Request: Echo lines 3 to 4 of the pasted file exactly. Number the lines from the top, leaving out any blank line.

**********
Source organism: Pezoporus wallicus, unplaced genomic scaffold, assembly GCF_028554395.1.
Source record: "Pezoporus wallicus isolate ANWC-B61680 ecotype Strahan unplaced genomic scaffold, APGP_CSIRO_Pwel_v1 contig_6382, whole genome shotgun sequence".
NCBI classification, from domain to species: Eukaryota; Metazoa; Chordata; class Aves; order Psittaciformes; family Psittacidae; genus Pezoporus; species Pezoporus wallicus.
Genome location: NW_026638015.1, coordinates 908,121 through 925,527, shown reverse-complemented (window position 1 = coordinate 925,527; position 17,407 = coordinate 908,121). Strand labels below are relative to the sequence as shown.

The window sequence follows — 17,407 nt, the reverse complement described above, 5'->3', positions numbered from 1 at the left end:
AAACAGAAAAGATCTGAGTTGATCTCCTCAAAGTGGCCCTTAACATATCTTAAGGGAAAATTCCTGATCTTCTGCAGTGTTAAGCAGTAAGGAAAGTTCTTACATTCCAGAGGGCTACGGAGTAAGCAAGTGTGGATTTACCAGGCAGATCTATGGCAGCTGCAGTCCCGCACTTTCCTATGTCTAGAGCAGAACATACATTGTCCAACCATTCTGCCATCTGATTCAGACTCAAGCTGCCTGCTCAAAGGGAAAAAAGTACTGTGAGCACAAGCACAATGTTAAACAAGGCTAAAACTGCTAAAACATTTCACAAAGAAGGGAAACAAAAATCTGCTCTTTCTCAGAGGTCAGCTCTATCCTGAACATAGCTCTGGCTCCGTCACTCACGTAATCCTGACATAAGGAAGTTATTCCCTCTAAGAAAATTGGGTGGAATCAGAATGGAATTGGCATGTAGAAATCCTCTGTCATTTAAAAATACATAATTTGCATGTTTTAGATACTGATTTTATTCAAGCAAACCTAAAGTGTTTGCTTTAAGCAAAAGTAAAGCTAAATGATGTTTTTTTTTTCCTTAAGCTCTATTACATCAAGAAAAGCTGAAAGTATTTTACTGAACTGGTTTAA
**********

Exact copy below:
NCBI classification, from domain to species: Eukaryota; Metazoa; Chordata; class Aves; order Psittaciformes; family Psittacidae; genus Pezoporus; species Pezoporus wallicus.
Genome location: NW_026638015.1, coordinates 908,121 through 925,527, shown reverse-complemented (window position 1 = coordinate 925,527; position 17,407 = coordinate 908,121). Strand labels below are relative to the sequence as shown.